CipherInputStream to the rescue: Saving memory usage when encrypting huge binary payloads

Hi, There:

If you are one of those lucky ones in the northeast like me, I hope your arms are not so sore after shoveling the snow! Normally I enjoy using my jumbo snow blower for any snow that’s larger than 4 inches. But it decided to quit with busted sheer bolts this time! Before it is fixed, my arm and back will step in for the job!

Anyway, at work we need to encrypt huge binary payload due to the nature of the data. I found that simply using Cipher to encrypt large payload, it often busts the Heap Size when the payload is a couple of hundreds of MB, depend on the JVM and the encrypting parameters, of course. But this limit is not desirable for us where we need sometimes 1 GB of data to be encrypted, in a timely way.

At this point, JDK 8 already has Streaming Encryption implemented for us! How nice!  The class is CipherInputStream. Here is the demo code excerpt that will encrypt byte[] mydata through the Streaming process and save the cipher into a file. The time to encrypt is almost linear to the size of byte[] mydata, indicating a nice Streaming process. Most importantly, no more Memory issues with heap size busting!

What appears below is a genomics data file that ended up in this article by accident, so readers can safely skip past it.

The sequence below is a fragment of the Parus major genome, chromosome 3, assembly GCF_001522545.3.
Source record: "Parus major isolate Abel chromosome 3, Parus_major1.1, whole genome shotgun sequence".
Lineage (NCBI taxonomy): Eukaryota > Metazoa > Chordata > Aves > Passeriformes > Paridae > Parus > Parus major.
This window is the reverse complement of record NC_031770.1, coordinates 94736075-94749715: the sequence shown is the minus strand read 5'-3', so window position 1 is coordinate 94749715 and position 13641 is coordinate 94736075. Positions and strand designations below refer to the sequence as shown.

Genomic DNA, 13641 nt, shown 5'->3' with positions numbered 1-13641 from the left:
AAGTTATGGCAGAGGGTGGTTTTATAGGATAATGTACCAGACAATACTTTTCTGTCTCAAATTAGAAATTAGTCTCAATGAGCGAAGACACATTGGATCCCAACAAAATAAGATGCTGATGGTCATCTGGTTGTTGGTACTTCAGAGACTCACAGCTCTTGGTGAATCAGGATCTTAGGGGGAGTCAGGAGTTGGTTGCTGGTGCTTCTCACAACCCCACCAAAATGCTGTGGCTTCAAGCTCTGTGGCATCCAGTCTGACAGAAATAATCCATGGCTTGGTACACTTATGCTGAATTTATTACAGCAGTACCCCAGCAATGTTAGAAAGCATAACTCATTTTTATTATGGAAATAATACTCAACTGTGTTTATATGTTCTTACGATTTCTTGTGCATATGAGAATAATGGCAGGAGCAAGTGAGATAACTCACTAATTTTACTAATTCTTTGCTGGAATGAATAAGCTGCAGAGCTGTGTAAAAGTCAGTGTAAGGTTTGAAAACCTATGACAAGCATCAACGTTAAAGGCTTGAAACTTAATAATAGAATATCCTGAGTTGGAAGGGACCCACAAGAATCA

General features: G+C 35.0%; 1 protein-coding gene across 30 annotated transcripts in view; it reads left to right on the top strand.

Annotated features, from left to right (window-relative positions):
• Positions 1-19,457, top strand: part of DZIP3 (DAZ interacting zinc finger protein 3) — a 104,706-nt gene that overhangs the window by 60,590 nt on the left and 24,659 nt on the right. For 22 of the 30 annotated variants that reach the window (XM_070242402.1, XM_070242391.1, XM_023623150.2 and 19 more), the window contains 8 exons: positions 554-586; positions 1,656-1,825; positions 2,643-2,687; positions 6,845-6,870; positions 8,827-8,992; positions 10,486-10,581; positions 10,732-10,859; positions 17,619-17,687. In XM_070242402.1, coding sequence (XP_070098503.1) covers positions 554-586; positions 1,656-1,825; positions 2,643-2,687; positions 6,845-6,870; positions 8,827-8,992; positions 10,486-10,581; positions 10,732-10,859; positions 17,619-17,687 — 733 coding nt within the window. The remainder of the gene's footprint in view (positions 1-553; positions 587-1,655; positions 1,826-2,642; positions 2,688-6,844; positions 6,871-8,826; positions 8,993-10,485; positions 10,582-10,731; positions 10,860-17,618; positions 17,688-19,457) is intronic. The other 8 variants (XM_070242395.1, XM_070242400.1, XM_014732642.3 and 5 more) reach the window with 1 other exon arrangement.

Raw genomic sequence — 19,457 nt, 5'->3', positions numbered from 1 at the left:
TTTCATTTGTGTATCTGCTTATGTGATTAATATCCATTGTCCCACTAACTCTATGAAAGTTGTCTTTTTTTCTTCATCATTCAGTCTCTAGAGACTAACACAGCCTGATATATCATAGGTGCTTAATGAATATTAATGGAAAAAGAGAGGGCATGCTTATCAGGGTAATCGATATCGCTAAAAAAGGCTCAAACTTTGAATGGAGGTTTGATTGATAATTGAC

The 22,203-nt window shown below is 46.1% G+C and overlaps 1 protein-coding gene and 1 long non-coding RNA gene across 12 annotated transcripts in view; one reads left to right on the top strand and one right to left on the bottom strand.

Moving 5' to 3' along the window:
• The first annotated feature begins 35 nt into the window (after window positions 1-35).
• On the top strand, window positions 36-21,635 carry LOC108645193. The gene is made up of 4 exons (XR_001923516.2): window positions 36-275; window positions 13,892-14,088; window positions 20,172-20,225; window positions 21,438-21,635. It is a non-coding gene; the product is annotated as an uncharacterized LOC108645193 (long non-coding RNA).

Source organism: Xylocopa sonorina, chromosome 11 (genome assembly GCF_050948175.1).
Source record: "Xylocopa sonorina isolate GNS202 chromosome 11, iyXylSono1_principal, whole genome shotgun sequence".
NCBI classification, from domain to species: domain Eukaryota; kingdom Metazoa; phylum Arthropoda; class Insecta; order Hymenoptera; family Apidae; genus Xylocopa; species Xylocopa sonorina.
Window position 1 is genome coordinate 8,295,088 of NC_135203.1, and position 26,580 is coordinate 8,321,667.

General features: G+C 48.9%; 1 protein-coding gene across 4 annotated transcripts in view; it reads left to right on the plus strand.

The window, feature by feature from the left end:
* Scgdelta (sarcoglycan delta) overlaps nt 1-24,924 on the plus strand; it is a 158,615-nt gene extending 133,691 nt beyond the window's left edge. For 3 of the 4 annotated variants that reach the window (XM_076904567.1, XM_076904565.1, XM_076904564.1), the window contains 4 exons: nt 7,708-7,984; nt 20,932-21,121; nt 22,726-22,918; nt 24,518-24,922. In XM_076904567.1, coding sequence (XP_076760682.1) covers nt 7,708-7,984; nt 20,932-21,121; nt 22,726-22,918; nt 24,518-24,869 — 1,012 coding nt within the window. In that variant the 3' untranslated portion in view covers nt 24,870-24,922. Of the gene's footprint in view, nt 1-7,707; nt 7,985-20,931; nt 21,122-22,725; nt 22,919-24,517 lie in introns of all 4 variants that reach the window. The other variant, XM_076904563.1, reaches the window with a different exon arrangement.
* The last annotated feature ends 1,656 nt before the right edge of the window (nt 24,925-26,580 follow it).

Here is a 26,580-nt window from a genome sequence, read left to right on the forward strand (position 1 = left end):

byte[] salt = new byte[8];
// random SALT

new Random().nextBytes(salt); 

// random Initial Vector IV when cipher init
PBEParameterSpec pbeParamSpec = new PBEParameterSpec(salt, 1000); 

PBEKeySpec pbeKeySpec = new PBEKeySpec(“funkypassword”.toCharArray());
SecretKeyFactory keyFac = SecretKeyFactory.getInstance(“PBEWithHmacSHA256AndAES_256”);
SecretKey pbeKey = keyFac.generateSecret(pbeKeySpec);

// Create PBE Cipher
Cipher pbeCipher = Cipher.getInstance(“PBEWithHmacSHA256AndAES_256”);
// Initialize PBE Cipher with key and parameters
pbeCipher.init(Cipher.ENCRYPT_MODE, pbeKey, pbeParamSpec);

AlgorithmParameters algParams = pbeCipher.getParameters();
byte[] encodedAlgParams = algParams.getEncoded();

byte[] mydata = “make believe large payload secrete data here”.getBytes();
FileOutputStream fos = null;
CipherInputStream cis = null;

fos = new FileOutputStream(new File(“C:/temp/secrete.cipher”));